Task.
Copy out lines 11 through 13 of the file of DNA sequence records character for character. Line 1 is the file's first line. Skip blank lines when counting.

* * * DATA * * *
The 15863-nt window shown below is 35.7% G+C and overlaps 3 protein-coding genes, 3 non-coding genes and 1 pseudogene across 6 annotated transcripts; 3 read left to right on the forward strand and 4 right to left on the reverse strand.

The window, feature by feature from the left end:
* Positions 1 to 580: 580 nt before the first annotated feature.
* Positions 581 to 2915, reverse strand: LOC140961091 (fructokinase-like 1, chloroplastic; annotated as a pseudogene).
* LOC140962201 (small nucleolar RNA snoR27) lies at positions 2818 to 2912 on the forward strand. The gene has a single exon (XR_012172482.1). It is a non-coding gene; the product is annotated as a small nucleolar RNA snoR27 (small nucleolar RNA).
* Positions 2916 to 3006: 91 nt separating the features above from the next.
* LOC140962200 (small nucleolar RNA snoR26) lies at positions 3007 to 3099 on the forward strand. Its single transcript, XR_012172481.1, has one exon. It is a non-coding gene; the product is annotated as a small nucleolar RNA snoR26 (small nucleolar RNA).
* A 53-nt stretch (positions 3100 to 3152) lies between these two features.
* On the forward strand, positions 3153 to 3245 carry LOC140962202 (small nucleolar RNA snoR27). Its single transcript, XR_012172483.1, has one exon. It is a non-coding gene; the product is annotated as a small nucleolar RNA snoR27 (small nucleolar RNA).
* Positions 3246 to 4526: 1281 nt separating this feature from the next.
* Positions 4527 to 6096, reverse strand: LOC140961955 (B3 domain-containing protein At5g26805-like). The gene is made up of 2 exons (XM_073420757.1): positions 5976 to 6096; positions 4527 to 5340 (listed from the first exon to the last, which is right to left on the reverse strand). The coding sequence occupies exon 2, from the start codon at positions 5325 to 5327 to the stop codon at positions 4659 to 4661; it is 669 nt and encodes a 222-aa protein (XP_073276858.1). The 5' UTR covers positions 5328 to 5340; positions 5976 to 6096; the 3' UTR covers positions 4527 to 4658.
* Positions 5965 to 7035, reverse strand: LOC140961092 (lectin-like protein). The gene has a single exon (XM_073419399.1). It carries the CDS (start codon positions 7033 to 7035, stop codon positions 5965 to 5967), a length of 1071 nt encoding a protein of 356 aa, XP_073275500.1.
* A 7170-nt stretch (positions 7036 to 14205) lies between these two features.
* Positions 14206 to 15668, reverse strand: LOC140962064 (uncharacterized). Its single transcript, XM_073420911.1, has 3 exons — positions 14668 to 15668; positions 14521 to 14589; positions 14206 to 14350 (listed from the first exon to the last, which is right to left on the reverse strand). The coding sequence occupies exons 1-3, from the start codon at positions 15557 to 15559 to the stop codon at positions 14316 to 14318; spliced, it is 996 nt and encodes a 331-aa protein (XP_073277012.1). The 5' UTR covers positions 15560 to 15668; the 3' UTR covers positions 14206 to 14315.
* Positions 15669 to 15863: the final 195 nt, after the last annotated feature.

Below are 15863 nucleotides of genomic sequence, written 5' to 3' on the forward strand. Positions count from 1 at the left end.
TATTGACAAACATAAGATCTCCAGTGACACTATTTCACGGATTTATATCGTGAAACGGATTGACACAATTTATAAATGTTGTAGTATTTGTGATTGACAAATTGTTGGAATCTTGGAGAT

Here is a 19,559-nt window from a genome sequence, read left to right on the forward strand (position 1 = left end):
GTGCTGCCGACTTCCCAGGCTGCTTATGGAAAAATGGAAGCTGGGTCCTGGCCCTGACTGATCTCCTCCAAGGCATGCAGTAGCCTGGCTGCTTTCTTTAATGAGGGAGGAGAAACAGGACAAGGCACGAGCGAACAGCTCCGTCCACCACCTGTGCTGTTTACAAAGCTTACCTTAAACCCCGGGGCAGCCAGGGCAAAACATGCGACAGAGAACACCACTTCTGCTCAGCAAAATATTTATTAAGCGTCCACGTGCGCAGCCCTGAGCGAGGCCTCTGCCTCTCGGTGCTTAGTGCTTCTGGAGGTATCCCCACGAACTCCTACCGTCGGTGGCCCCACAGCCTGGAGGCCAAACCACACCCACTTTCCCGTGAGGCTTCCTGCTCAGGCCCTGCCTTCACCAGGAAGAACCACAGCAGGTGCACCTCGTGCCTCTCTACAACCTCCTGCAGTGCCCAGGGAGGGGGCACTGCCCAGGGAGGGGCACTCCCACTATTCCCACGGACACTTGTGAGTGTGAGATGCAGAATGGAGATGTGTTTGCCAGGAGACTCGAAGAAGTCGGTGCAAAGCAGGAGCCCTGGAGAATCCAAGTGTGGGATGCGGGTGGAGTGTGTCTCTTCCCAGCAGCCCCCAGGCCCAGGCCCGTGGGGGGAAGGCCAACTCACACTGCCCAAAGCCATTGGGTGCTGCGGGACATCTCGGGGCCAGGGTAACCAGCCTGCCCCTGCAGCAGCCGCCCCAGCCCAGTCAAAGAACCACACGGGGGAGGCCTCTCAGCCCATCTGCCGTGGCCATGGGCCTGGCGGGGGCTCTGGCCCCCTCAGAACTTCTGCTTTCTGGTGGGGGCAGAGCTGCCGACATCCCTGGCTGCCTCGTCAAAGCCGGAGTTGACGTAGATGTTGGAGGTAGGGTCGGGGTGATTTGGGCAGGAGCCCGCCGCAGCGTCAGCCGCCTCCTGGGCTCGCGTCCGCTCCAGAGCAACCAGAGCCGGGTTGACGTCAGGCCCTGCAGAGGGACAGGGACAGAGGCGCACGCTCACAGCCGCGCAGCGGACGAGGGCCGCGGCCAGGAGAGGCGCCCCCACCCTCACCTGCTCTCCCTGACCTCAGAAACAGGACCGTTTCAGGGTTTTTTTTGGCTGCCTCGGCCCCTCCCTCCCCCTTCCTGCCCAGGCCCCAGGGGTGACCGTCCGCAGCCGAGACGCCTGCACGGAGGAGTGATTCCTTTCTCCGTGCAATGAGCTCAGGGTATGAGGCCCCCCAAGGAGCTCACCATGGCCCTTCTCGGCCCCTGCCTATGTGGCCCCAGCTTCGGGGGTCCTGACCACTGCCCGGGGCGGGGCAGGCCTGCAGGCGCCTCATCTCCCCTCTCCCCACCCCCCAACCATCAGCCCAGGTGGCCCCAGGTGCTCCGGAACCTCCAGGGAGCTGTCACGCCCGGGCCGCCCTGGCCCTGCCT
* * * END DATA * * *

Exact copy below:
* Positions 4527 to 6096, reverse strand: LOC140961955 (B3 domain-containing protein At5g26805-like). The gene is made up of 2 exons (XM_073420757.1): positions 5976 to 6096; positions 4527 to 5340 (listed from the first exon to the last, which is right to left on the reverse strand). The coding sequence occupies exon 2, from the start codon at positions 5325 to 5327 to the stop codon at positions 4659 to 4661; it is 669 nt and encodes a 222-aa protein (XP_073276858.1). The 5' UTR covers positions 5328 to 5340; positions 5976 to 6096; the 3' UTR covers positions 4527 to 4658.
* Positions 5965 to 7035, reverse strand: LOC140961092 (lectin-like protein). The gene has a single exon (XM_073419399.1). It carries the CDS (start codon positions 7033 to 7035, stop codon positions 5965 to 5967), a length of 1071 nt encoding a protein of 356 aa, XP_073275500.1.
* A 7170-nt stretch (positions 7036 to 14205) lies between these two features.